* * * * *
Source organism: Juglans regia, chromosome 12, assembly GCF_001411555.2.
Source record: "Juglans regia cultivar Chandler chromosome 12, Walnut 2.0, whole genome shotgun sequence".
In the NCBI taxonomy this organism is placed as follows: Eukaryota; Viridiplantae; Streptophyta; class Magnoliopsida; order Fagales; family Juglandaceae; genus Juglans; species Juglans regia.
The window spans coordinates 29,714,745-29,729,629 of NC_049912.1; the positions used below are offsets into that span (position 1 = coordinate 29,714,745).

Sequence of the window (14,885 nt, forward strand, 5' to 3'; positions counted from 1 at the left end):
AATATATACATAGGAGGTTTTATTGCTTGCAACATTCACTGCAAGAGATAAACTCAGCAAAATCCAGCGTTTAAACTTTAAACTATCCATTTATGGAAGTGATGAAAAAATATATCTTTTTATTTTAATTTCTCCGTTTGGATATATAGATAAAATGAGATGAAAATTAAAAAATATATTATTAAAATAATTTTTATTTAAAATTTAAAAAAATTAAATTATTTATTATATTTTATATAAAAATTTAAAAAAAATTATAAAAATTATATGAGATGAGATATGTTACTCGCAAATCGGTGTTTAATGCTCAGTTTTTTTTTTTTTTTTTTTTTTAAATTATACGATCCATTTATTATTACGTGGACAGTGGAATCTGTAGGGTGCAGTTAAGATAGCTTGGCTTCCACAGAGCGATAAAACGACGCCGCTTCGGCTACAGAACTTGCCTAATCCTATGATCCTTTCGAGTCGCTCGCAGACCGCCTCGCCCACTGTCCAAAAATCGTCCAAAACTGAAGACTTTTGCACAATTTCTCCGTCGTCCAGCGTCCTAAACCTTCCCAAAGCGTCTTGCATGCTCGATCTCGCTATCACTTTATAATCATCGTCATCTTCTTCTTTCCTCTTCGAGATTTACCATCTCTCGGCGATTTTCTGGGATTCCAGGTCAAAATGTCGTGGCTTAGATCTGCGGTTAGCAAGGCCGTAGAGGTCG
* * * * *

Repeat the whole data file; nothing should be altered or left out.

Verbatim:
Source organism: Juglans regia, chromosome 12, assembly GCF_001411555.2.
Source record: "Juglans regia cultivar Chandler chromosome 12, Walnut 2.0, whole genome shotgun sequence".
In the NCBI taxonomy this organism is placed as follows: Eukaryota; Viridiplantae; Streptophyta; class Magnoliopsida; order Fagales; family Juglandaceae; genus Juglans; species Juglans regia.
The window spans coordinates 29,714,745-29,729,629 of NC_049912.1; the positions used below are offsets into that span (position 1 = coordinate 29,714,745).

Sequence of the window (14,885 nt, forward strand, 5' to 3'; positions counted from 1 at the left end):
AATATATACATAGGAGGTTTTATTGCTTGCAACATTCACTGCAAGAGATAAACTCAGCAAAATCCAGCGTTTAAACTTTAAACTATCCATTTATGGAAGTGATGAAAAAATATATCTTTTTATTTTAATTTCTCCGTTTGGATATATAGATAAAATGAGATGAAAATTAAAAAATATATTATTAAAATAATTTTTATTTAAAATTTAAAAAAATTAAATTATTTATTATATTTTATATAAAAATTTAAAAAAAATTATAAAAATTATATGAGATGAGATATGTTACTCGCAAATCGGTGTTTAATGCTCAGTTTTTTTTTTTTTTTTTTTTTTAAATTATACGATCCATTTATTATTACGTGGACAGTGGAATCTGTAGGGTGCAGTTAAGATAGCTTGGCTTCCACAGAGCGATAAAACGACGCCGCTTCGGCTACAGAACTTGCCTAATCCTATGATCCTTTCGAGTCGCTCGCAGACCGCCTCGCCCACTGTCCAAAAATCGTCCAAAACTGAAGACTTTTGCACAATTTCTCCGTCGTCCAGCGTCCTAAACCTTCCCAAAGCGTCTTGCATGCTCGATCTCGCTATCACTTTATAATCATCGTCATCTTCTTCTTTCCTCTTCGAGATTTACCATCTCTCGGCGATTTTCTGGGATTCCAGGTCAAAATGTCGTGGCTTAGATCTGCGGTTAGCAAGGCCGTAGAGGTCG